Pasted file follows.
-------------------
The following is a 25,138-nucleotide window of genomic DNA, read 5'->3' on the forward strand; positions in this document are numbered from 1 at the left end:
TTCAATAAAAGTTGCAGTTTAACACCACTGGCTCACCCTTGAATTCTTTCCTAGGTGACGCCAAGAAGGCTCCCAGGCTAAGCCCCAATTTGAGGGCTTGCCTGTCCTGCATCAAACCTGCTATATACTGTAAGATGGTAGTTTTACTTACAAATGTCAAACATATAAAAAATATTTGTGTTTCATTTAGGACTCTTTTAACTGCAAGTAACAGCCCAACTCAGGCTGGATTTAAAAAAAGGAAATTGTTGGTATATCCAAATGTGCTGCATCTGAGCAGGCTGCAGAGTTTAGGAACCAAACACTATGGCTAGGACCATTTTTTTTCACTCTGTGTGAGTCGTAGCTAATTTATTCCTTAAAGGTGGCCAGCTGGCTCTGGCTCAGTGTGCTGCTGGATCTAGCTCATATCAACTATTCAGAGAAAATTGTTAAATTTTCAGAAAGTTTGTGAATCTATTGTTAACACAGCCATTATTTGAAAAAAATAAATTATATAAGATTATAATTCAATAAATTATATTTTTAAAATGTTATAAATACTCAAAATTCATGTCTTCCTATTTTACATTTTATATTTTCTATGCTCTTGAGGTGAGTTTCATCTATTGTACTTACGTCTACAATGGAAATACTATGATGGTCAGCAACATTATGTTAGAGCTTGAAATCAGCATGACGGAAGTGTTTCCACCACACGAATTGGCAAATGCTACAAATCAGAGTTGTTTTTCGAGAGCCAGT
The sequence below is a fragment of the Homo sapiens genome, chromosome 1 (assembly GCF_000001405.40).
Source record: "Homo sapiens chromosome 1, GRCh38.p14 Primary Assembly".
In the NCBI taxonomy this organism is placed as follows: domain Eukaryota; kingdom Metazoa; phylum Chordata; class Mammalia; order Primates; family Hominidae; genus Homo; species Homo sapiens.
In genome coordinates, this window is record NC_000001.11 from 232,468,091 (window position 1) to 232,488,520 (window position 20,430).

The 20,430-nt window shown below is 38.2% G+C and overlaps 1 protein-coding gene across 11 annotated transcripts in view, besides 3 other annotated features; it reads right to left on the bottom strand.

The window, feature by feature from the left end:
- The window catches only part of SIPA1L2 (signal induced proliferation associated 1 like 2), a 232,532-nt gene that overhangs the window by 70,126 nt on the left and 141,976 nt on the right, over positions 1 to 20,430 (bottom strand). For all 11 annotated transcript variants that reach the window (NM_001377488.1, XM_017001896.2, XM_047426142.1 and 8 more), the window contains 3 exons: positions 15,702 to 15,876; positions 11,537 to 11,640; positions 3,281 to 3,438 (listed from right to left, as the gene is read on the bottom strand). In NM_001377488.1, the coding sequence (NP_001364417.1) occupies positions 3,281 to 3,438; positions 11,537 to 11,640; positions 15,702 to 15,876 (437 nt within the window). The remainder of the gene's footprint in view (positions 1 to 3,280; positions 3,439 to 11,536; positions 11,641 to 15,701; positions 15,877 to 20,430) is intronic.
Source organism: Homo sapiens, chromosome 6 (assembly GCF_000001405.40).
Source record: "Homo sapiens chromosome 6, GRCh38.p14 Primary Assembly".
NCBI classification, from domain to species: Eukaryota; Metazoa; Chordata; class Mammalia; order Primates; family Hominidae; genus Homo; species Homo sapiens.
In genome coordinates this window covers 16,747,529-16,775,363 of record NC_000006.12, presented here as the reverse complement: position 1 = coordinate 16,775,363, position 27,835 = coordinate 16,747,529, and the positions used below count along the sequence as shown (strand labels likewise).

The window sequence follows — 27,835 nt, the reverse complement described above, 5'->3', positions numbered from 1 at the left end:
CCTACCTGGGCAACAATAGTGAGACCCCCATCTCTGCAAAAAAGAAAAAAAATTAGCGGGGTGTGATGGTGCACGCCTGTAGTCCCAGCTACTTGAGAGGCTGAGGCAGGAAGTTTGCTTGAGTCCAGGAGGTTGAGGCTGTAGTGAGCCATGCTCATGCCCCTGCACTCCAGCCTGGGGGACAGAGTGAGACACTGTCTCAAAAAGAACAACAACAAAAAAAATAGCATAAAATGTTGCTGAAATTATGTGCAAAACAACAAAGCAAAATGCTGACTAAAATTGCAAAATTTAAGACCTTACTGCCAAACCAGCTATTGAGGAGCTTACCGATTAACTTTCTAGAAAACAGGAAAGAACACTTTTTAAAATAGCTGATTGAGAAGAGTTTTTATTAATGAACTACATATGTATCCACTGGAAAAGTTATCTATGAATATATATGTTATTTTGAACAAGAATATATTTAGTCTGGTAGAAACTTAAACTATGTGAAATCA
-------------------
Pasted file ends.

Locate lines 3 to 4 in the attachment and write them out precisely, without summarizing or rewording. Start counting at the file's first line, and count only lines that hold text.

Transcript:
The sequence below is a fragment of the Homo sapiens genome, chromosome 1 (assembly GCF_000001405.40).
Source record: "Homo sapiens chromosome 1, GRCh38.p14 Primary Assembly".